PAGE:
Fig. 4. Relationship between LMR (leaf-to-total dry mass ratio) and RMR (root-to-total dry mass ratio) for all combinations of light-deficiency treatments ((-)N: nitrogen deficiency; C: complete solution; light: High and Low), from the fourth week of growth of S. lycopersicum. The intensity of black color to white indicates Chl fluorescence levels (Fv/Fm). The ellipsis represents the interval confidence (α=0,05) for each treatment-combination.



Fig. 5. The first two axes of a principal component (PC) analysis for all combinations of light-deficiency treatments ((-)N: nitrogen deficiency; C: complete solution; light: High and Low), from the fourth week of growth of S. lycopersicum. A) Correlation coefficients for all traits are represented by eigenvectors (solid arrows). B) Segregation of the tomato plants following relative scores of the groups based on the four treatment-combinations in relation to the two principal components (PC1 and PC2). The ellipsis represents the interval confidence (α=0,05) for each treatment-combination.




Nitrogen deficiency under high light conditions increased stress in tomato plant (lower Fv/Fm), due to the fact that this plant has high demands of light for growth (Pan et al., 2019), and if it is exposed to a condition of high demand of photochemical energy absorption, in the absence of N it can cause the increase of reactive oxygen species (ROS) which in turn damages the synthesis of photoassimilation, enzymes, and hormones requered for healthy growth and development of plants. Nevertheless, an important light condition in this experiment was not used (44% light saturation; according to Jiao, Song, Zhang, Du, and Li (2019) and Kaiser et al. (2019), in tomato the value of light saturation is 1 000μmol m-2 s-1 PPFD approximately). Under these circumstances, we can infer that Chl fluorescence was a truly sensitive variable to the stress caused by the deficiency of nitrogen and light, whose progress of stress over time can be valued. We can conclude the role of nitrogen in a culture of full sun conditions, where its deficiency even under non-saturating light conditions can have negative effects in the tomato plants.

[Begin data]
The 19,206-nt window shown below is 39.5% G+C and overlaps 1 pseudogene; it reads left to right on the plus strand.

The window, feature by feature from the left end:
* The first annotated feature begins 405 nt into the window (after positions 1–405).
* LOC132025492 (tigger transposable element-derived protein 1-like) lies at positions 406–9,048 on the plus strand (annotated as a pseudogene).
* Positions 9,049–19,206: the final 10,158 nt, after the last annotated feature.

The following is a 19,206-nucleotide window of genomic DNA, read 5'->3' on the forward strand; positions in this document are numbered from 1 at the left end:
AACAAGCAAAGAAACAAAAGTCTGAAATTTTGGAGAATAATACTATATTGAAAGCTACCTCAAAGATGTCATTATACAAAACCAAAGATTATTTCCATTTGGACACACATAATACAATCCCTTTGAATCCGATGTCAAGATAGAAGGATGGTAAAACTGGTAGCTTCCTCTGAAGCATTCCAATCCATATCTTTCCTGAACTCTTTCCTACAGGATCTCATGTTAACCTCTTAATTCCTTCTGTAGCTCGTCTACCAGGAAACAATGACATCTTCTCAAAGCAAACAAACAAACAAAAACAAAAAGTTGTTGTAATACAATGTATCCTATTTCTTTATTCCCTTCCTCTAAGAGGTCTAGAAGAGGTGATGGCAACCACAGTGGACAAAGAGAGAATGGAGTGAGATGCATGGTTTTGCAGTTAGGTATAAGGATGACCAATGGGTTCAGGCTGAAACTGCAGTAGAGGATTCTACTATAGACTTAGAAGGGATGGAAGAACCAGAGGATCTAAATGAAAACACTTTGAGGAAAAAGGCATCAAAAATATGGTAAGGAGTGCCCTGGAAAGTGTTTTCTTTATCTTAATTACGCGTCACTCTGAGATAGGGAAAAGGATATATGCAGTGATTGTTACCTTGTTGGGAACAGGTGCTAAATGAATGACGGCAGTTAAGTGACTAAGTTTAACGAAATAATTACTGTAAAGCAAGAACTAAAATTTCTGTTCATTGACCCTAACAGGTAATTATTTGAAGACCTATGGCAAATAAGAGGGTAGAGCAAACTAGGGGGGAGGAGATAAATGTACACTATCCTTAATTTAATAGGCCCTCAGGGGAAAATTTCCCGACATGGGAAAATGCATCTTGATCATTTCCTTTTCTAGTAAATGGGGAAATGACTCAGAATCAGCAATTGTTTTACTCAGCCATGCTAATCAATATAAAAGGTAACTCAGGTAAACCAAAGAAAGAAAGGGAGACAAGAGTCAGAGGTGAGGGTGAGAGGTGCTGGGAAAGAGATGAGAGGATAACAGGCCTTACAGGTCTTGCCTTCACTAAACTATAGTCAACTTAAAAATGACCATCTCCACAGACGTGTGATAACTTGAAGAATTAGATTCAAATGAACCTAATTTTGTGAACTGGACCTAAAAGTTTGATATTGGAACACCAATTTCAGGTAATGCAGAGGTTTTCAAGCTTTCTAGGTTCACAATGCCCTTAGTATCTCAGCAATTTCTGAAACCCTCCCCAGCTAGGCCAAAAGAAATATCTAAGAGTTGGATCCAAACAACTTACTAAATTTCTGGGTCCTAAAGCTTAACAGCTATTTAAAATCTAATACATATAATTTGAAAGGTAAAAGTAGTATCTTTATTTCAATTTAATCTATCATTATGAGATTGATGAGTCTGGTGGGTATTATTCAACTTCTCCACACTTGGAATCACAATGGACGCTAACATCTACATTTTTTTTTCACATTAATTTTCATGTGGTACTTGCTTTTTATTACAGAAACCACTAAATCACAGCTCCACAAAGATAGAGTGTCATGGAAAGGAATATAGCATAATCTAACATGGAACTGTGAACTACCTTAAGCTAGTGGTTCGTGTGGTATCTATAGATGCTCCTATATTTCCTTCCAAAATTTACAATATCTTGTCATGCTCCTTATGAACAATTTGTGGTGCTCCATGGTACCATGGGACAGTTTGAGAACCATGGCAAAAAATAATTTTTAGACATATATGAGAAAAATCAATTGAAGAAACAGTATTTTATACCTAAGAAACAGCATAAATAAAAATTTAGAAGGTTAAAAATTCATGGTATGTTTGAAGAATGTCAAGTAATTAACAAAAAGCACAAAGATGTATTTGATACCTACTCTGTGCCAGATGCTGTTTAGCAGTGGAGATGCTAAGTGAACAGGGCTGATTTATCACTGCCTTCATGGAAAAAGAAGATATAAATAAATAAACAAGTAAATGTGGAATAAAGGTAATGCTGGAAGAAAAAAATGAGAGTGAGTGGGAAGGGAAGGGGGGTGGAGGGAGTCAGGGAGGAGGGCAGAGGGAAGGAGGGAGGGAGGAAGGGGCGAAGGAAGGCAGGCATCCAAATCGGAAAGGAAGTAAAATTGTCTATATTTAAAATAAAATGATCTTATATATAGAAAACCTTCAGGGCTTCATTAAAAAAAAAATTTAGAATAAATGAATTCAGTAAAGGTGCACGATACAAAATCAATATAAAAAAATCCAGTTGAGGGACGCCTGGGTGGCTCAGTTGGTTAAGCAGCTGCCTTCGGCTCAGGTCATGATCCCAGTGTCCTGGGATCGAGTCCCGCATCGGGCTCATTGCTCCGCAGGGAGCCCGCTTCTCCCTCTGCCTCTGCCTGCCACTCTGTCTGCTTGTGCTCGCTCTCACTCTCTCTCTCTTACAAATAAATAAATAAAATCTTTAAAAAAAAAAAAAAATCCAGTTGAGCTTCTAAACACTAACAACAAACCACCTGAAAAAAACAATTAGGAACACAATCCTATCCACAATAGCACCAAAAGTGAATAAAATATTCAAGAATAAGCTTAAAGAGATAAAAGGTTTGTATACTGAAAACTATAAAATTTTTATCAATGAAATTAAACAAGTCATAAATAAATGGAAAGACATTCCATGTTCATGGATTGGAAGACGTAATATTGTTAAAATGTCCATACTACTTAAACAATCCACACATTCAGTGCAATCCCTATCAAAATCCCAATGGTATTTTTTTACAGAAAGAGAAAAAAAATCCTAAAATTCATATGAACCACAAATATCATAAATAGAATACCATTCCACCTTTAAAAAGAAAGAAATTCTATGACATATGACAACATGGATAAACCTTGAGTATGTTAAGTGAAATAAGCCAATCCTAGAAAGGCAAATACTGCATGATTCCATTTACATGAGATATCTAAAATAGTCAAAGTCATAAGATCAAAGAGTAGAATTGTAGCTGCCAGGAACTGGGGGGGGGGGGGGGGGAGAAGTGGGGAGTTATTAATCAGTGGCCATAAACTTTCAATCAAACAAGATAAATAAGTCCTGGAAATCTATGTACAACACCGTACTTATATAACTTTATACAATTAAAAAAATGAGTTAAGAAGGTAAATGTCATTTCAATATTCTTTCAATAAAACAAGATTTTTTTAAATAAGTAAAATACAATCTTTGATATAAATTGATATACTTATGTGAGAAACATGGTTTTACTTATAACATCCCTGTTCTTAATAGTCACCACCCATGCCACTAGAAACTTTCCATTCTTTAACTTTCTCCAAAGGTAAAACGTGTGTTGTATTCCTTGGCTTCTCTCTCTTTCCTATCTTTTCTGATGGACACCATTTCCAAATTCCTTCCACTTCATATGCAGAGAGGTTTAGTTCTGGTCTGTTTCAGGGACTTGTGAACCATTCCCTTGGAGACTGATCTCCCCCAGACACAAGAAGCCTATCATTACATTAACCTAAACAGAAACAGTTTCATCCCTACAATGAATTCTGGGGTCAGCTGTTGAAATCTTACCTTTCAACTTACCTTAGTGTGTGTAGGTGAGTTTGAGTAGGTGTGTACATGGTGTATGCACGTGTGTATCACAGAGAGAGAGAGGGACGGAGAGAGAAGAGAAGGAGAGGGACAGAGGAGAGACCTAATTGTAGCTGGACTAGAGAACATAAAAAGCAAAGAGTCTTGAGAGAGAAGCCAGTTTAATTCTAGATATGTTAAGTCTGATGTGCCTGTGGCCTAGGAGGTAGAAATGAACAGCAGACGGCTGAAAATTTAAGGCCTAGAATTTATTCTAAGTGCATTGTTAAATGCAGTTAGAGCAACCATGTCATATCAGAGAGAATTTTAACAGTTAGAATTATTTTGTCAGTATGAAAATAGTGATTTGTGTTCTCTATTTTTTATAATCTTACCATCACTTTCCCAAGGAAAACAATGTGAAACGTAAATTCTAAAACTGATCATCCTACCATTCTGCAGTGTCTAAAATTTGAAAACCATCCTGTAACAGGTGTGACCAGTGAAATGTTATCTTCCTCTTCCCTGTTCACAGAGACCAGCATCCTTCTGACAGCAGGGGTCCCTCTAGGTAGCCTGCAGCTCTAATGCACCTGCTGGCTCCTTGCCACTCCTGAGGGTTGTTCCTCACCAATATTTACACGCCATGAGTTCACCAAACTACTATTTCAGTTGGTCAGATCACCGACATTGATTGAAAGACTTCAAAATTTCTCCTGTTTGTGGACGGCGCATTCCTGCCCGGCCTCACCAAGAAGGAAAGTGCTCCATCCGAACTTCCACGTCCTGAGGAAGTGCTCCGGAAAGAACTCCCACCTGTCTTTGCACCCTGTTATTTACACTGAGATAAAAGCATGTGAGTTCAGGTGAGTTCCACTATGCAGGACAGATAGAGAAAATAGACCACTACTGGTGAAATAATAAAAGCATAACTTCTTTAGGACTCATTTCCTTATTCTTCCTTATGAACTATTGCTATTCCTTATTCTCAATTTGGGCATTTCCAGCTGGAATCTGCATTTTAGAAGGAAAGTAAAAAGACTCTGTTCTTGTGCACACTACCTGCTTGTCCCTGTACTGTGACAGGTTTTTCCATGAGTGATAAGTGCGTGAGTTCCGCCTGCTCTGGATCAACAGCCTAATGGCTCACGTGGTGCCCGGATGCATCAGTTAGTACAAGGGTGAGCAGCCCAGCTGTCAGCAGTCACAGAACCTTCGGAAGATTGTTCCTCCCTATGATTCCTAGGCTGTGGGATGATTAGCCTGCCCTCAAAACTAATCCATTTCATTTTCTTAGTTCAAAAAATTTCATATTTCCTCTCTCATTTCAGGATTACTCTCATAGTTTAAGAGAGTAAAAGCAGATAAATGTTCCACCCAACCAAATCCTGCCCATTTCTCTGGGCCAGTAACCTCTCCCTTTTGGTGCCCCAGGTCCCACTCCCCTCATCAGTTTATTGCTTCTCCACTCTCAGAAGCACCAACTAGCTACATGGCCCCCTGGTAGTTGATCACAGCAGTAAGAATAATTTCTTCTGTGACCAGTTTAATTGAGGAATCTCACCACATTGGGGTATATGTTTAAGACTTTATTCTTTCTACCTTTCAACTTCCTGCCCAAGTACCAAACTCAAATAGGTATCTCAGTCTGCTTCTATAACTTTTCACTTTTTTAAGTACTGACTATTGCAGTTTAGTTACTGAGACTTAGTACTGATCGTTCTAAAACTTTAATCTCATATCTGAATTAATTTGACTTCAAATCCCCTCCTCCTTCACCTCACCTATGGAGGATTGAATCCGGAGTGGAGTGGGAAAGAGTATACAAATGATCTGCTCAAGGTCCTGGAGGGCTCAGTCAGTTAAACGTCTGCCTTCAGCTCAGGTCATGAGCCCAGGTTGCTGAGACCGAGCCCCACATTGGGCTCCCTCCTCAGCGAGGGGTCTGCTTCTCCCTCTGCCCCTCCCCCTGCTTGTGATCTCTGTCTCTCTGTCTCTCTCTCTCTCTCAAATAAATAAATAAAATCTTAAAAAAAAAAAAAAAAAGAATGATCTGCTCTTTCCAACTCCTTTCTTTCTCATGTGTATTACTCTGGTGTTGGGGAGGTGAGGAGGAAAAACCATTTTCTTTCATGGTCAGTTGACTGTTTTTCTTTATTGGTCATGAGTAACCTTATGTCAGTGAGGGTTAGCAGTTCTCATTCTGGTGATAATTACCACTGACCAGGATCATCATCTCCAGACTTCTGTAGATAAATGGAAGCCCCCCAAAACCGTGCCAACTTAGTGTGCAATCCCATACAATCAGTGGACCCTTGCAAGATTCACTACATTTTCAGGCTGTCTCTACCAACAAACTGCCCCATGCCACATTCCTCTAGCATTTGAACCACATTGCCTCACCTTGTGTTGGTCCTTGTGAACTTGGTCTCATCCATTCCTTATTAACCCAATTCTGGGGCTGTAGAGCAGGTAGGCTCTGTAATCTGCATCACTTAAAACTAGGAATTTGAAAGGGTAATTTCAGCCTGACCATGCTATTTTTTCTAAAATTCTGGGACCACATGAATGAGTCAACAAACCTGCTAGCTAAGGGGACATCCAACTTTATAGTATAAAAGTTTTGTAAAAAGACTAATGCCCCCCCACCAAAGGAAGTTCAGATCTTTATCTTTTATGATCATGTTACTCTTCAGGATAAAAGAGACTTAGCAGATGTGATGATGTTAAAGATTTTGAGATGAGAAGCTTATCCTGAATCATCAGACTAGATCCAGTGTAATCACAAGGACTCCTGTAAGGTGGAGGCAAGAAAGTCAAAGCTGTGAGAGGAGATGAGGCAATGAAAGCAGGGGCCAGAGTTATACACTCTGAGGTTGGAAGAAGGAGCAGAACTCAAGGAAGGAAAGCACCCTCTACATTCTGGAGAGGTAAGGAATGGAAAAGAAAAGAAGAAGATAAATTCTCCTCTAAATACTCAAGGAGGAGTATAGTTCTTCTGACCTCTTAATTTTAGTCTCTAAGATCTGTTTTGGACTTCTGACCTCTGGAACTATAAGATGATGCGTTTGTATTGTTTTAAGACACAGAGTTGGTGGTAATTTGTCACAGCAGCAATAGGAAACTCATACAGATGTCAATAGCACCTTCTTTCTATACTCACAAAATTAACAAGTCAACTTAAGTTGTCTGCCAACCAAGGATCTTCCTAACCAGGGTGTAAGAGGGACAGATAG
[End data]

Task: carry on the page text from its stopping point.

Respect to dry mass partitioning due to the effects of nitrogen deficiency, this was similar to those widely documented: (i) a reduction in leaf area (LMR) accompanied by a significant increase in root growth (RMR) (Ortigosa et al., 2019), this as a compensatory strategy to search for nitrogen by the radical system; (ii) a significant reduction in the overall growth of the plant as a result of the decrease in the synthesis of hormone, enzyme, and essential amino acid precursors for photosynthesis and/or plant growth; and finally, (iii) under prolonged conditions of nitrogen deficiency chlorosis occurs, followed by foliar necrosis, foliar abstention, and finally death of the plant. This last condition was not registered in the plants since the experiment was not prolonged with this objective. It is important to note that, in this investigation, the nitrogen deficiency the RMR under high light condition was 11% higher than in low light, and inversely and/or compensatory the LMR was 8% lower under high light compared to low light. While SMR was conserved as well as some studies (between 17,6% and 23,4% in Pan et al. (2019)), the plant will always direct the same proportion of resources to components air support structure component (in this investigation between 18% and 20%).